Selection of patients with cancer with back pain at risk of SEM was not possible with the standard neurological checkup. After intake by the neurologist, the next step should be MRI of the whole spine.
EPIDURAL SPINAL cord compression due to metastatic tumor is a dreadful complication of systemic cancer. Spinal epidural metastases (SEM) are diagnosed during life in 1% to 5% of patients with systemic cancer.1,2 In almost half the patients breast or lung cancer is the primary tumor. Approximately 70% are localized in the thoracic spine, 20% in the lumbosacral part of the spine, and 10% in the cervical part of the spine.3-5 Spinal epidural metastases are reported to be multiple in 17% to 30% of patients.6 The prognosis of patients with SEM is poor. The 1-year survival rate is as low as 35%.3,5 The neurological status at the time of diagnosis is the most important prognostic factor in patients with SEM.3,4,7 After treatment, 67% to 100% of the patients with SEM who are ambulant at presentation can still walk; 30% to 40% of patients with paraparesis may regain ambulation with adequate treatment compared with only 10% or fewer patients with paraplegia.3,4,7 Unfortunately, even in more recent studies,8-16 more than 20% of the patients are unable to walk at the time of diagnosis.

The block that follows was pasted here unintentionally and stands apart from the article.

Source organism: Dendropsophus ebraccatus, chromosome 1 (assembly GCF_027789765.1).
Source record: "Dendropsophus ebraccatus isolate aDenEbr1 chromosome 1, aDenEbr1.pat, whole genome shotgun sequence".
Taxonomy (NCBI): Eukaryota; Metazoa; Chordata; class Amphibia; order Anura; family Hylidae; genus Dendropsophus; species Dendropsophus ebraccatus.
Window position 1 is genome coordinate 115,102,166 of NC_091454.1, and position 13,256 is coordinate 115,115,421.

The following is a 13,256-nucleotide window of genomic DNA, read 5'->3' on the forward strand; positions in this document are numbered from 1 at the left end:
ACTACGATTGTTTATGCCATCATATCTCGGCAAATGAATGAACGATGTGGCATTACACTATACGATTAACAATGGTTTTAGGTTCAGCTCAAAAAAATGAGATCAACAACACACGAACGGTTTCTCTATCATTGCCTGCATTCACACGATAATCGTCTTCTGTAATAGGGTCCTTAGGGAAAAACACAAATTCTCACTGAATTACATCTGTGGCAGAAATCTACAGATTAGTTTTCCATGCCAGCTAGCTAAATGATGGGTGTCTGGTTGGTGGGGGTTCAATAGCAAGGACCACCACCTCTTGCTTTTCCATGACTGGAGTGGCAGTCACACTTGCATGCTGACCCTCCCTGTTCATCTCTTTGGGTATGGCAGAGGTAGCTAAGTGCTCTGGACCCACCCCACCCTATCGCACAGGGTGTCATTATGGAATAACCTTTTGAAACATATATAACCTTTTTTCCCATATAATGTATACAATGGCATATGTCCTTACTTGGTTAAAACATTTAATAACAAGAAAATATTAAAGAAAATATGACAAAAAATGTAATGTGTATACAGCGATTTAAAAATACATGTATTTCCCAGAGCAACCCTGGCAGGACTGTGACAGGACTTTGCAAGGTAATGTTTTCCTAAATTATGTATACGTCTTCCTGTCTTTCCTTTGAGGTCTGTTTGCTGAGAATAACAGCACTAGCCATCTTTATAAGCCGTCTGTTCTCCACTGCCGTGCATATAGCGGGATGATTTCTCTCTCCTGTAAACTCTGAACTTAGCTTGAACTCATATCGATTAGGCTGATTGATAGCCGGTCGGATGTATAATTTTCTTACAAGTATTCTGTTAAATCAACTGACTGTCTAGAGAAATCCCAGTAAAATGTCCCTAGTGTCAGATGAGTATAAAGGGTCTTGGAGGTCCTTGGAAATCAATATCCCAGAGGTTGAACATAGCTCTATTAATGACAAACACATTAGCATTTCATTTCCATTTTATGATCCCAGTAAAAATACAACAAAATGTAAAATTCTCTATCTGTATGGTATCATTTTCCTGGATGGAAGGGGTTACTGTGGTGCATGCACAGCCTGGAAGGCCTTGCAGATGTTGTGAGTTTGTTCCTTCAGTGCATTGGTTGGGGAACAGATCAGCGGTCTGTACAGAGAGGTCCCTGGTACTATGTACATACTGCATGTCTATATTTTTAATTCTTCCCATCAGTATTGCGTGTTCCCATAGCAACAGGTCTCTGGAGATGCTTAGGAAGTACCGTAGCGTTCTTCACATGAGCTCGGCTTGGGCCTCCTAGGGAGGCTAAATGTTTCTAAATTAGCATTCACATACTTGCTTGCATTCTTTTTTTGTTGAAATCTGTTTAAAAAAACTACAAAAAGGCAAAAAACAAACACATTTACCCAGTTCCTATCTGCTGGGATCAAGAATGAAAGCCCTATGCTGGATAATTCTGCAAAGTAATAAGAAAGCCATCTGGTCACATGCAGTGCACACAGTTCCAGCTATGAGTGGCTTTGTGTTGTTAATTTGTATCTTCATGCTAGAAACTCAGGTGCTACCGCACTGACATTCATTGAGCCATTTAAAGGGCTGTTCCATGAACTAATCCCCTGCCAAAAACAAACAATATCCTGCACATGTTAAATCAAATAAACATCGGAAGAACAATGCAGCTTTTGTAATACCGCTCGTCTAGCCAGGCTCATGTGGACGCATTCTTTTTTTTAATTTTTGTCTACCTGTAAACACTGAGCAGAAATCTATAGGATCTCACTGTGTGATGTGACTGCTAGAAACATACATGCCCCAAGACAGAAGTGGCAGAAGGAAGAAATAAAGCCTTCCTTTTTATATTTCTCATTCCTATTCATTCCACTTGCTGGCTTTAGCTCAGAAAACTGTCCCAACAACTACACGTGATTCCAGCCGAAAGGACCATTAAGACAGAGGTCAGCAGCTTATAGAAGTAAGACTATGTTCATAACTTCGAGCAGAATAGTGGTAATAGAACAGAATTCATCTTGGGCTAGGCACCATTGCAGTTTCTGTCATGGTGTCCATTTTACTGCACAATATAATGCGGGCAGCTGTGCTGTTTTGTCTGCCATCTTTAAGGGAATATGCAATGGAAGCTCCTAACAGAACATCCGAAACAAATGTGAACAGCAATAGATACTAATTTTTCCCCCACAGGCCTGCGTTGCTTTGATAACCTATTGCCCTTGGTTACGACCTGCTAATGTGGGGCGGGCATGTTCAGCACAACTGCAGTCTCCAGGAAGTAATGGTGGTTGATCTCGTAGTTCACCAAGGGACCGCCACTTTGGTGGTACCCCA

When we consider the still unsatisfactory results with respect to the diagnosis and treatment of SEM, new strategies warrant a systematic study. It is generally acknowledged that new strategies should be developed to diagnose and treat SEM or its precursor, vertebral metastases, before the onset of an often irreversible neurological deficit. We think that this is only possible if an extensive diagnostic workup is performed at the time of the first symptom, back pain. This diagnostic evaluation should include obtaining the medical history, performing a neurological examination, and taking plain films of the spine; however, magnetic resonance imaging (MRI) has increasingly become the final diagnostic tool in the diagnostic process. Nowadays, MRI is generally accepted as the best imaging technique (criterion standard) in patients with suspected spinal metastatic disease (SMD)17-26 because of excellent tissue contrast and direct visualization of the relationship between the spine, epidural space, and spinal cord. With a profound knowledge of the MRI characteristics, the detection of vertebral metastases,27 the distinction between a benign and a malignant vertebral collapse, and the detection of metastatic compression of the spinal cord are highly accurate.28 Finally, MRI is cheaper than myelography as demonstrated in a retrospective comparative study29 of the capacity in a hospital in London, England. In another study30 on this topic, the authors suggested that the diagnostic workup of metastatic spinal cord compression is at least 65% more costly without MRI. In the Netherlands, MRI capacity is still limited and thus requires cost-effective use.